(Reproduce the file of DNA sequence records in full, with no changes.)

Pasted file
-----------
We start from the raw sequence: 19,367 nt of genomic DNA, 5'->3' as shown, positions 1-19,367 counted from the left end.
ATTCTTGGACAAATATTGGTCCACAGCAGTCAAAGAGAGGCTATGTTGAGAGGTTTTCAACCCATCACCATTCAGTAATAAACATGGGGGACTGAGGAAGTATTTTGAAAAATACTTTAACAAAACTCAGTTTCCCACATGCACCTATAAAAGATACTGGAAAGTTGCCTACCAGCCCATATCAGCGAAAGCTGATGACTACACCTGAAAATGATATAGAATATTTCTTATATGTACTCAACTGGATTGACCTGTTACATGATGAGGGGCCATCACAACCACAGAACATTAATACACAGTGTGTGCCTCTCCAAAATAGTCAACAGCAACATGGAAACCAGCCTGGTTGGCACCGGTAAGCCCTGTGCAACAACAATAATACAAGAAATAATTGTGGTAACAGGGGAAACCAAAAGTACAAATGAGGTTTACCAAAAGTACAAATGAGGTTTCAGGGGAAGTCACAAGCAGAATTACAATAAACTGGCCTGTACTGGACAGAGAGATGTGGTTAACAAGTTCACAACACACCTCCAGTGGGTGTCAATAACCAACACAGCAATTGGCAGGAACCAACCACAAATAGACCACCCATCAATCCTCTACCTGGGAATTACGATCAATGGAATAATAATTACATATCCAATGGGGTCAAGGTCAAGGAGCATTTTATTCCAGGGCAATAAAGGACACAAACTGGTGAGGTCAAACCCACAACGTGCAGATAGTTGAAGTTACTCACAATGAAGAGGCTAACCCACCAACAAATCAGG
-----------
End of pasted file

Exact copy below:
We start from the raw sequence: 19,367 nt of genomic DNA, 5'->3' as shown, positions 1-19,367 counted from the left end.
ATTCTTGGACAAATATTGGTCCACAGCAGTCAAAGAGAGGCTATGTTGAGAGGTTTTCAACCCATCACCATTCAGTAATAAACATGGGGGACTGAGGAAGTATTTTGAAAAATACTTTAACAAAACTCAGTTTCCCACATGCACCTATAAAAGATACTGGAAAGTTGCCTACCAGCCCATATCAGCGAAAGCTGATGACTACACCTGAAAATGATATAGAATATTTCTTATATGTACTCAACTGGATTGACCTGTTACATGATGAGGGGCCATCACAACCACAGAACATTAATACACAGTGTGTGCCTCTCCAAAATAGTCAACAGCAACATGGAAACCAGCCTGGTTGGCACCGGTAAGCCCTGTGCAACAACAATAATACAAGAAATAATTGTGGTAACAGGGGAAACCAAAAGTACAAATGAGGTTTACCAAAAGTACAAATGAGGTTTCAGGGGAAGTCACAAGCAGAATTACAATAAACTGGCCTGTACTGGACAGAGAGATGTGGTTAACAAGTTCACAACACACCTCCAGTGGGTGTCAATAACCAACACAGCAATTGGCAGGAACCAACCACAAATAGACCACCCATCAATCCTCTACCTGGGAATTACGATCAATGGAATAATAATTACATATCCAATGGGGTCAAGGTCAAGGAGCATTTTATTCCAGGGCAATAAAGGACACAAACTGGTGAGGTCAAACCCACAACGTGCAGATAGTTGAAGTTACTCACAATGAAGAGGCTAACCCACCAACAAATCAGG